2012年11月02日

日本は変われるのか


Can Japan Change?
( TIME )

One of the more frustrating tasks I regularly face in my job as an
economics correspondent in Asia is explaining (or attempting to
explain) what goes on in the Japanese economy. In many ways, the
place seems to simply defy logic, or the basic laws of human nature.
How can a society watch its economic fortunes deteriorate for two
decades and do almost nothing about it?

There is another reason, though, that might explain the situation
best, which I hear from my friends in South Korea. I covered the
Asian financial crisis in 1997 from Seoul, and I can tell you that
the Koreans know something about crisis management. At the time, the
economy seemed to plunge off a cliff. Koreans truly worried that
their three-decade economic miracle had come to a sudden, devastating
end. Yet in the aftermath, a stronger, healthier, more innovative
economy emerged.

Many Koreans I have spoken to believe that their country’s
postcrisis success could never have happened without the crisis
itself. The collapse showed everyone just how out-of-date and flawed
their economic model had become and washed away the opposition to
change. In fact, the reforms South Korea eventually adopted, at both
the national and corporate level, broke through many of the same
hurdles now blocking Japan’s way. South Korea, too, suffered from
cozy ties between government and business, too much bureaucratic
interference and a lack of entrepreneurship. Seoul addressed these
issues after the Asian crisis (though not completely); Japan never has.

That could be because Japan has never stared into the abyss. Sure,
recessions have come with depressing frequency, young people can’t
find the solid jobs they used to, corporate Japan is retreating from
industries like consumer electronics, which it once dominated. But
Japan’s fate has been something more like that story about boiling a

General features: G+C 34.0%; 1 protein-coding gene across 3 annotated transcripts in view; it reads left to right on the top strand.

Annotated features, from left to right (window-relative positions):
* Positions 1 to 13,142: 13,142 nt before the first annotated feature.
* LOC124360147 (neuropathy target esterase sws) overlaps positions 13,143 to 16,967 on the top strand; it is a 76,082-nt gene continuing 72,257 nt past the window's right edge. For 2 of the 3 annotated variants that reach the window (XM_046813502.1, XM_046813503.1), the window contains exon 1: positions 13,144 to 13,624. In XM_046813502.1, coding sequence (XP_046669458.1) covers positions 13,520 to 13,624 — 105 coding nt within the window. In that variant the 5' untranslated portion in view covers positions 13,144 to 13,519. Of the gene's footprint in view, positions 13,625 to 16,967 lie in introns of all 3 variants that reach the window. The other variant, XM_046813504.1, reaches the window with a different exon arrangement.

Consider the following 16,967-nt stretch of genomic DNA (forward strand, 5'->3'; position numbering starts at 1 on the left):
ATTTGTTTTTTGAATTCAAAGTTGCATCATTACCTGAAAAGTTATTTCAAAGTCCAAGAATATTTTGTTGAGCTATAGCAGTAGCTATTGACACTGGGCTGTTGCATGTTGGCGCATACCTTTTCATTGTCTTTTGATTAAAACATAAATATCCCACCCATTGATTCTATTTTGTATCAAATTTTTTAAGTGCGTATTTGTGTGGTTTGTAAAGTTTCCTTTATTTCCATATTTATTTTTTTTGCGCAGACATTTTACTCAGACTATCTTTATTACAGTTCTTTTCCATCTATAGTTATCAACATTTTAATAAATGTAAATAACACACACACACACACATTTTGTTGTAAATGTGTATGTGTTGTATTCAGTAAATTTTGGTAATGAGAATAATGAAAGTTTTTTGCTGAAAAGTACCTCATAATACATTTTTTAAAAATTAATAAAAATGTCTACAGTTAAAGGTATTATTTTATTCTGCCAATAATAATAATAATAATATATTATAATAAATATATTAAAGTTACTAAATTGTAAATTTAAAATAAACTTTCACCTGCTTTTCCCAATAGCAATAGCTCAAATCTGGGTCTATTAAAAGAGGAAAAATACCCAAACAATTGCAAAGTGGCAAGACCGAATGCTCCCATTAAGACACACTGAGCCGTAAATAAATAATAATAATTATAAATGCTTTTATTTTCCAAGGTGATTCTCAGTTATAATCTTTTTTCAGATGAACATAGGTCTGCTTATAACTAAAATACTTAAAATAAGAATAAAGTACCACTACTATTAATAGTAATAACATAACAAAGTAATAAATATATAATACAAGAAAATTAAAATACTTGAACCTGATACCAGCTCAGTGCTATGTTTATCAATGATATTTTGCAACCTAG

frog. If you put the poor amphibian into cold water and turn up the
heat, it doesn’t realize it’s being cooked to death. I’ve never
actually tried this with a real frog, but if it is true, it explains
the situation in Japan. While South Korea got tossed directly into
hot water, Japan has been poached slowly. If Japan faced a South
Korea-like crisis, my friends in Seoul say, that would finally force
Japan to change.


■ Uh-huh... なるへそ特記事項 ■


■ 1段落目

defy:無視する、反抗する、受けつけない

deteriorate:悪くなる・する


■ 2段落目

日本社会が人間性まで疑われる!ほどの不振に陥ったのはなぜか。原文の前の
パラグラフでその理由が述べられています。閉鎖的な官僚主義、既得利権、進
取の気性の欠如など、おなじみの話です。このパラグラフが「another
reason」で始まっている所以です。

plunge:突っ込む、飛び込む

flaw:きず、欠陥、損なう、駄目にする

■ 3段落目

cozy:居心地のよい、くつろげる

entrepreneurship:企・起業家(entrepreneur)精神

■ 4段落目

abyss: 深いふち、地獄、混沌

poach:(熱湯の中で)ゆでる


■ さらば日本語ふむふむ読み ■


Can Japan Change?
( TIME )


One of the more frustrating tasks

I regularly face in my job as an economics correspondent in Asia

is explaining (or attempting to explain)

what goes on in the Japanese economy.

In many ways,

the place seems to simply defy logic,

or the basic laws of human nature.

How can a society watch

its economic fortunes deteriorate for two decades

and do almost nothing about it?


There is another reason, though,

that might explain the situation best,

which I hear from my friends in South Korea.

I covered the Asian financial crisis in 1997 from Seoul,

and I can tell you

that the Koreans know something about crisis management.

At the time, the

economy seemed to plunge off a cliff.

Koreans truly worried

that their three-decade economic miracle

had come to a sudden, devastating end.

Yet in the aftermath,

a stronger, healthier, more innovative economy emerged.


Many Koreans

I have spoken to

believe

that their country’s postcrisis success could never have happened

without the crisis itself.

The collapse showed everyone

just how out-of-date and flawed their economic model had become

and washed away the opposition to change.

In fact,

the reforms

South Korea eventually adopted,

at both the national and corporate level,

broke through many of the same hurdles

now blocking Japan’s way.

South Korea, too, suffered

from cozy ties between government and business,

too much bureaucratic interference and a lack of entrepreneurship.

Seoul addressed these issues after the Asian crisis

(though not completely);

Japan never has.


That could be because Japan has never stared into the abyss.

Sure,